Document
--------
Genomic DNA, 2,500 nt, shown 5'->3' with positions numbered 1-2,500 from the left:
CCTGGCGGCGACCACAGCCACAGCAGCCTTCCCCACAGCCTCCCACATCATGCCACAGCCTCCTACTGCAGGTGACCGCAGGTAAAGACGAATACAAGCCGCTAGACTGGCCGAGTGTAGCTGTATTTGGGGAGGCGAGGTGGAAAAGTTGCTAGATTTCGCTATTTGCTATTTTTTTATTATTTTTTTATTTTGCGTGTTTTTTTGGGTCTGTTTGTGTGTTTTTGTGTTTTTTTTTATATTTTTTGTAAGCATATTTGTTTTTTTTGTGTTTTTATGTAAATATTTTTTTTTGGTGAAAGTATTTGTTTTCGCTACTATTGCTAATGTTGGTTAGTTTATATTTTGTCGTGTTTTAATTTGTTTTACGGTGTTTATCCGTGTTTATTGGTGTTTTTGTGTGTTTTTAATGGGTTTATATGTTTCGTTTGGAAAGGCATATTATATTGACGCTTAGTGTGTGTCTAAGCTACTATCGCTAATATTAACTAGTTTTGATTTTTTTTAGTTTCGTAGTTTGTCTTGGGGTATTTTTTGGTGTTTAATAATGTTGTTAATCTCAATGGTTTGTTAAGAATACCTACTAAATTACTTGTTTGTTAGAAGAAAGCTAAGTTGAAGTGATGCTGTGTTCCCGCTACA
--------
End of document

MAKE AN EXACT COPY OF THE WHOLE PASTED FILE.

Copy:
Genomic DNA, 2,500 nt, shown 5'->3' with positions numbered 1-2,500 from the left:
CCTGGCGGCGACCACAGCCACAGCAGCCTTCCCCACAGCCTCCCACATCATGCCACAGCCTCCTACTGCAGGTGACCGCAGGTAAAGACGAATACAAGCCGCTAGACTGGCCGAGTGTAGCTGTATTTGGGGAGGCGAGGTGGAAAAGTTGCTAGATTTCGCTATTTGCTATTTTTTTATTATTTTTTTATTTTGCGTGTTTTTTTGGGTCTGTTTGTGTGTTTTTGTGTTTTTTTTTATATTTTTTGTAAGCATATTTGTTTTTTTTGTGTTTTTATGTAAATATTTTTTTTTGGTGAAAGTATTTGTTTTCGCTACTATTGCTAATGTTGGTTAGTTTATATTTTGTCGTGTTTTAATTTGTTTTACGGTGTTTATCCGTGTTTATTGGTGTTTTTGTGTGTTTTTAATGGGTTTATATGTTTCGTTTGGAAAGGCATATTATATTGACGCTTAGTGTGTGTCTAAGCTACTATCGCTAATATTAACTAGTTTTGATTTTTTTTAGTTTCGTAGTTTGTCTTGGGGTATTTTTTGGTGTTTAATAATGTTGTTAATCTCAATGGTTTGTTAAGAATACCTACTAAATTACTTGTTTGTTAGAAGAAAGCTAAGTTGAAGTGATGCTGTGTTCCCGCTACA